"You aspire to coach in the greatest game of all, and that is the Super Bowl," Coughlin said Friday. "That's the type of fulfillment that can be shared by all and that's something you would remember for a lifetime."
Coughlin was engaging and even smiled for photographs while holding a New York Giants helmet, but he passed on a chance to have his photo taken with the Lombardi Trophy. He'll wait until Sunday, when his team -- a 12-point underdog -- takes on Belichick's undefeated New England Patriots.
"You have to believe that you have an opportunity, a chance to win or else you aren't representing your team very well," Coughlin said. "We are going to play as hard as we can. We are going to throw all of it out on the field and do the very best we can to try and win the world championship."
A lot has been made this week of how Coughlin has transformed himself from an iron-fisted coach to a kinder, gentler disciplinarian.
"The decision at the end of last year on my part," he said, "was I felt like I had to do a better job of communicating with everyone, with the working media, with those in the Giants organization and with our players."
He was particularly animated after Lawrence Tynes had one of his two missed kicks against Green Bay in the NFC championship. The coach was asked if his yelling, as Tynes jogged to the sideline, was a display of tough love.
"It was tough love, that's exactly what it was, tough love," Coughlin said playfully. "I actually yelled out, 'How's the weather out there?' because over on the sidelines, it was cold. It was kind of chilly. Lawrence does a great job of pretty much, as some of the veteran players do, making sure they don't hear a word I say."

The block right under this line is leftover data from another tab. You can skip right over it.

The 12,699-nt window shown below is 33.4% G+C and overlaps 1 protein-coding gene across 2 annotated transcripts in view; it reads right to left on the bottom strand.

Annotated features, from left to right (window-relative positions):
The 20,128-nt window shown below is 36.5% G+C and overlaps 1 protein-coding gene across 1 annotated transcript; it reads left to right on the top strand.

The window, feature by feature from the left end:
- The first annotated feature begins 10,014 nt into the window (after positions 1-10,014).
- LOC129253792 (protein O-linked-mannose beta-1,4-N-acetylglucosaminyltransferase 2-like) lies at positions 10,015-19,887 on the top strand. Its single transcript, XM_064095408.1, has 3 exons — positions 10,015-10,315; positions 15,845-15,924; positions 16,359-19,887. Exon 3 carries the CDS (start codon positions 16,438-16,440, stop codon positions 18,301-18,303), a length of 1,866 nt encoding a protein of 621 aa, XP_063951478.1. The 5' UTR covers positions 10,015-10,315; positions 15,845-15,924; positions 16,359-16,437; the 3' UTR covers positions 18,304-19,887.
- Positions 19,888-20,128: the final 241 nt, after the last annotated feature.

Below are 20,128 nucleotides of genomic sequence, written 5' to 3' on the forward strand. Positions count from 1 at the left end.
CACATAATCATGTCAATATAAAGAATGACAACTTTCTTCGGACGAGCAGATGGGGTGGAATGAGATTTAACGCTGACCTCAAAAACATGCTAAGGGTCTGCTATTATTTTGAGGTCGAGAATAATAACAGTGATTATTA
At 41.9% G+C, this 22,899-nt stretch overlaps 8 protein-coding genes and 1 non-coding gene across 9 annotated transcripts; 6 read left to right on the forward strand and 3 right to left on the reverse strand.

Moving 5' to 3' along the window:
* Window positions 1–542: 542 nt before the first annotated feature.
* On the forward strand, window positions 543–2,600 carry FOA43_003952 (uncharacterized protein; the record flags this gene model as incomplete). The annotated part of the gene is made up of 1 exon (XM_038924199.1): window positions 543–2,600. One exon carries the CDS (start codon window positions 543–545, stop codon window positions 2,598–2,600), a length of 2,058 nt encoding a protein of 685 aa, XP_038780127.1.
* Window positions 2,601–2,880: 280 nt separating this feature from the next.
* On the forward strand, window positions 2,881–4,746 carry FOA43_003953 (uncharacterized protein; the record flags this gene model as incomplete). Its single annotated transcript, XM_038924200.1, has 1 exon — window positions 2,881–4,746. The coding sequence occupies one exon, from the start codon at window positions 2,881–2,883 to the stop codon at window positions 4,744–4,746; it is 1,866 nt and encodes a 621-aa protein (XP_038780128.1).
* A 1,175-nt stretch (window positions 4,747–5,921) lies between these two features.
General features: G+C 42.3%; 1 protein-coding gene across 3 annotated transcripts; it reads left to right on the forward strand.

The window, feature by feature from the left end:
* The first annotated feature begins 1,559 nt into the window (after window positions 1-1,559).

Meanwhile, Belichick was, well, Belichick -- stiff and businesslike.
"I think it's the biggest game of all for our football team because it's the next game," he said. "It's the next game and it's the Super Bowl. It's for the championship, so I can't think of a bigger game than that. We're here and that's what we're here for."
Belichick said he and Coughlin are quite similar, but, not surprisingly, wouldn't go into much detail.
"I think we both try to do what is best for our football team," he said. "As it gets into specifics, that would be a game-to-game and a very technical conversation."
Asked if there was anything he wanted to discuss that hadn't been touched on yet, Belichick said, with just a hint of a smile: "I think everything has been covered pretty thoroughly by you guys. I give you a lot of credit."
Any thoughts about New York City planning a victory parade for the Giants on Tuesday?
"Not really," he said with one of the few chuckles he allowed himself. "Right now, our thoughts are on the game Sunday afternoon against the Giants."
Belichick had a similar response to what would be left for him to accomplish if the Patriots finish 19-0 and join the 1972 Miami Dolphins as the only NFL teams to have perfect seasons.
After narrowly escaping an upset by New York in Week 17, New England has some experience with some of the strategy the Giants might employ in the Super Bowl. Still, that doesn't make the preparation any easier.
"I think each game takes on its own personality," Belichick said. "There are some elements of that game that probably will carry a similar pattern. I think there will be other elements that will be different."
Coughlin bemoaned the Giants surrendering the lead late against the Patriots, who erased a 28-16 second-half deficit by scoring three consecutive touchdowns.
"I think the experience that we had was typical," Coughlin said. "We talk about trying to win the fourth quarter, and obviously, the fourth quarter was the time when the Patriots exerted themselves. I think with a football team as dynamic as they are, you do have to answer pretty much every time something happens."